spirit of the staircase


I mean, really: what business was it of mine anyway?

Every time I take a cool, hard stare at myself, I’m stunned at the level of “control” I seem to desire. Why can’t I just let people live where they want to live, make the mistakes they’re going to make, and understand that my involvement, while occasionally cute and very occasionally germane, doesn’t necessarily make anything better?

I so wish I hadn’t said anything, just enjoyed the company and not worried about Changing Anyone for the Better. Perhaps it was all those years fighting to be heard by a family with too many voices and conflicting agendas, maybe we all learned the lesson that to get what you desired in our house, you had to scream, cajole and manipulate. That might have worked in that microcosm, but the greater world sees the plan, and like God, it laughs.

Everyone knows I’m just here on a thread of coincidences anyway, right? A few unmade beds and a wrong left turn, and I’d still be back in some house somewhere, suffering from a surfeit of ideas and a poverty of cash, nursing crushes and resentments on roommates and wondering if the Insurgency had begun and I missed it.

Who says I have any idea what the right path is for anyone else, when my own journey was fraught with such bullshit? I feel like the opposite of the “Footprints” parable, with the worst of times being littered with a gazillion footprints in the sand, and my path being as garbled as cursive. If someone had come to me in my lowest hour and been even the slightest bit judgmental, I’d have told them to fuck off but fast.

I am calling a moratorium on my advice. I begged my friends to move to a place that was quickly attacked with three thousand perished, what the fuck do I know? I have set people up on dates because I liked the idea of them being together, and only served to embarrass myself. From now on, I am just trying to be a worker among workers, no more dime-store interventions, no master plans.

I’m here as a favor, through the kindness of strangers, through the good graces of those who love me. In return, I can provide witty banter, an hour or three of in-depth analysis of minutiae, a three-shot latté with Macadamia Nut syrup, pretty much any pop song on guitar, and a trundle bed for you to rest on. I will try not to presume anything more.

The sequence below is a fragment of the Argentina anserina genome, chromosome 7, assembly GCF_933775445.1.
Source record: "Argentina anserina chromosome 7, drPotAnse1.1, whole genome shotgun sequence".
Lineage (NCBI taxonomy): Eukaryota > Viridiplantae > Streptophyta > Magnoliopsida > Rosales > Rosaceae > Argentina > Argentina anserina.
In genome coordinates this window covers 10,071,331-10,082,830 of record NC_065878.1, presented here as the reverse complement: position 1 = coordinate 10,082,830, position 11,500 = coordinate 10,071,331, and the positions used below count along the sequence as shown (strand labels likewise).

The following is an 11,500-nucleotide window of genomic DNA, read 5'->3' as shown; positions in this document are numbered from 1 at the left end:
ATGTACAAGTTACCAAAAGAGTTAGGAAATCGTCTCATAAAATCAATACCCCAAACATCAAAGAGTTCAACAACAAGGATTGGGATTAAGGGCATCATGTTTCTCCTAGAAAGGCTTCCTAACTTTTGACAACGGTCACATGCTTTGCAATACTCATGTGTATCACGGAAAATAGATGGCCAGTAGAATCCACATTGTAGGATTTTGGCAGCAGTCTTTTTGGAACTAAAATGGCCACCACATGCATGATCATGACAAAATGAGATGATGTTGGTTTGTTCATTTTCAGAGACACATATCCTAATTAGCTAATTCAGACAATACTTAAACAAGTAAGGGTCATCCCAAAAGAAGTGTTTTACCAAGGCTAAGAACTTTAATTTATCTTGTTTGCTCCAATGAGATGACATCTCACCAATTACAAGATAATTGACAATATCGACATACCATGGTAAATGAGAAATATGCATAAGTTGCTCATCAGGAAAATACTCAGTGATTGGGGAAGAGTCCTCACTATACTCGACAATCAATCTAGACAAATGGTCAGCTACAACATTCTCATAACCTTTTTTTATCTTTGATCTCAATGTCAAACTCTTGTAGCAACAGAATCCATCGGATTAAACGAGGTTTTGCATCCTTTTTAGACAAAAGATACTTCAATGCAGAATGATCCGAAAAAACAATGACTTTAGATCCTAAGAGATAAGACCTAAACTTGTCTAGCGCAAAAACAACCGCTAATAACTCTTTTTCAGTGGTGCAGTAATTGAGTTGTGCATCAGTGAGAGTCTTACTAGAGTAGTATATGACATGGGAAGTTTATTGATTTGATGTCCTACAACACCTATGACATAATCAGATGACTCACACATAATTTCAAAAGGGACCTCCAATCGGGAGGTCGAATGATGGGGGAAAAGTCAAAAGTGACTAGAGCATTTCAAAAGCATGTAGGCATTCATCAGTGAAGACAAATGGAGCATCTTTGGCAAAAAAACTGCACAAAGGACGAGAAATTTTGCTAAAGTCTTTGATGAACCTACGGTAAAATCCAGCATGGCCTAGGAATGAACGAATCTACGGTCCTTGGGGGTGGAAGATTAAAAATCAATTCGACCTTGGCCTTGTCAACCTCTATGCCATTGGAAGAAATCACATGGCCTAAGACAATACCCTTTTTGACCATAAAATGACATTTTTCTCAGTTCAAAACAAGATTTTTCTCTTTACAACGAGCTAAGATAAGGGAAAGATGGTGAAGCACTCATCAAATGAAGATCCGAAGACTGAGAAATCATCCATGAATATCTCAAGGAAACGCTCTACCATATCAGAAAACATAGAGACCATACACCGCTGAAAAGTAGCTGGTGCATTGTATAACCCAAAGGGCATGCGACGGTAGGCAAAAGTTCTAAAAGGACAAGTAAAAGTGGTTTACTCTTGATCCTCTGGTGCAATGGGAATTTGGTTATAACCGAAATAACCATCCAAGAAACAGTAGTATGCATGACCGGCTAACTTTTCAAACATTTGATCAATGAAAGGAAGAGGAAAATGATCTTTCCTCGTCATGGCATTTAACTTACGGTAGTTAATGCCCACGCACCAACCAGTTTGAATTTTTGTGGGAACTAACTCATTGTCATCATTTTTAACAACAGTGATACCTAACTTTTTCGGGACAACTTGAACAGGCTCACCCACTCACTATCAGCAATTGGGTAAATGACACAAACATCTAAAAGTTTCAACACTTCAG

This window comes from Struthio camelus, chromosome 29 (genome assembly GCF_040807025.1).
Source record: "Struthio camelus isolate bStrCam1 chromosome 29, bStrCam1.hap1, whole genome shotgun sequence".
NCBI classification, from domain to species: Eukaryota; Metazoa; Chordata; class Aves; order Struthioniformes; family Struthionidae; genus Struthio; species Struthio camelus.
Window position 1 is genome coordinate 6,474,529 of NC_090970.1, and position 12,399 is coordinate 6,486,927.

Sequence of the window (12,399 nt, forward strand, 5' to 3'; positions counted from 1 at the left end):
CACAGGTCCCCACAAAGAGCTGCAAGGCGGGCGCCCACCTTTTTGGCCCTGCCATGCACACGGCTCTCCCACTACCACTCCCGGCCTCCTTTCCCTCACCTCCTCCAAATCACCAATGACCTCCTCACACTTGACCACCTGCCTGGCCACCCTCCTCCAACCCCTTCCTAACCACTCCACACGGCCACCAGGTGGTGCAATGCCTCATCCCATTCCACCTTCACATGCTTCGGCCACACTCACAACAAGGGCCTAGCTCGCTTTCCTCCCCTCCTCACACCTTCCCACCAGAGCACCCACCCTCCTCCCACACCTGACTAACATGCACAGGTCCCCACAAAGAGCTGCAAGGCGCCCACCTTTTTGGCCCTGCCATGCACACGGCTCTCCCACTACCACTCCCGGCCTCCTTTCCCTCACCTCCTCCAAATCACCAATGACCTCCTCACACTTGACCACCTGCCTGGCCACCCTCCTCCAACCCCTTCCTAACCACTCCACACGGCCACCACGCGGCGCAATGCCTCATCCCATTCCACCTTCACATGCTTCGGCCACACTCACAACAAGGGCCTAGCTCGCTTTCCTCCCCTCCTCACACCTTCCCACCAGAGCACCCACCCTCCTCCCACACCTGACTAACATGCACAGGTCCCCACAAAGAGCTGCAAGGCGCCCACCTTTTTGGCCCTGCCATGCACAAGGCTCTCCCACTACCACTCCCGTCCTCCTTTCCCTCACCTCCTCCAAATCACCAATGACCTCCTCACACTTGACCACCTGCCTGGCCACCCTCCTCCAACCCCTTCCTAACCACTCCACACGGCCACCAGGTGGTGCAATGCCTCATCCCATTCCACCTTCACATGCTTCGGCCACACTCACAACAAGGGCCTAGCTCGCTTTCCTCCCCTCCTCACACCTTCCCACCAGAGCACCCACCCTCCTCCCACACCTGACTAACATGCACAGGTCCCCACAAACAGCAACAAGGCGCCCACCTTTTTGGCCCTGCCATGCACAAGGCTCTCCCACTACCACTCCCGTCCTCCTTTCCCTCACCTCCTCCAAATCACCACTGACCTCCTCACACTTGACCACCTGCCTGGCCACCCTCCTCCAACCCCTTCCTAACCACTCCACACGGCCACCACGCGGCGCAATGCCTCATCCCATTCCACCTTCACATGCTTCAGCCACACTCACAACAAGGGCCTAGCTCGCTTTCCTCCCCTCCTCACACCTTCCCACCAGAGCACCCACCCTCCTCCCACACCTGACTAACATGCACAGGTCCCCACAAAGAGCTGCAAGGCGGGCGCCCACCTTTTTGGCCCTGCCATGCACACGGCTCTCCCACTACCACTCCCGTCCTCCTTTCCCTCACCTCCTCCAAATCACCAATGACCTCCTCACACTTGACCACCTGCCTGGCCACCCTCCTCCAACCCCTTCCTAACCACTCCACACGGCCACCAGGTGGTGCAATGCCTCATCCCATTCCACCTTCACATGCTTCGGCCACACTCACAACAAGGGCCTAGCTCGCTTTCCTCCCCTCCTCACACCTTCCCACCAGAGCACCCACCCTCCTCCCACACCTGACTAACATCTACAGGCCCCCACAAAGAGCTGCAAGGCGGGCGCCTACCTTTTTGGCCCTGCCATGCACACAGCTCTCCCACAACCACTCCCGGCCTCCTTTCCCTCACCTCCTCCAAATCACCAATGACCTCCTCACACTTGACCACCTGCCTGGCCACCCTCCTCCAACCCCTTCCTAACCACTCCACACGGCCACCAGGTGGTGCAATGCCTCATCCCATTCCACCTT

0 thoughts on “spirit of the staircase

  1. Sean M.

    Sean’s theory on advice, for anyone who cares…
    Regardless of whether the advice was solicited or crammed down someone’s throats, the choice whether or not to take the advice lies with the recipient. Assuming that the advice giver does not or cannot know with any certainty what the outcome of their advice might be, and that their intent was to make things better for the advice recipients, then he/she can only be judged favorably for trying.
    Intent is a big deal with me. And without knowing the details of the situations you speak of, I think it’s safe to assume that your heart was in the right place when you gave the advice, set those people up on their dates, etc. I’m sure there are at least as many instances where everything worked out fabulously due entirely to that advice that you gave. Focus on those instances.
    I have a feeling I’ll wake up in the morning and nothing I just babbled on about will make sense even to me…but with that, I need my beauty rest.

  2. KTS

    I like your advice. Not that I necessarily follow it. I often don’t follow my own advice, more than I care to admit. So, my advice, is to keep giving advice. I mean, what’s the worst that could happen? You could fuck someone up for life, I suppose, but I wouldn’t worry about it. After all, you were only trying to help. C’est la vie!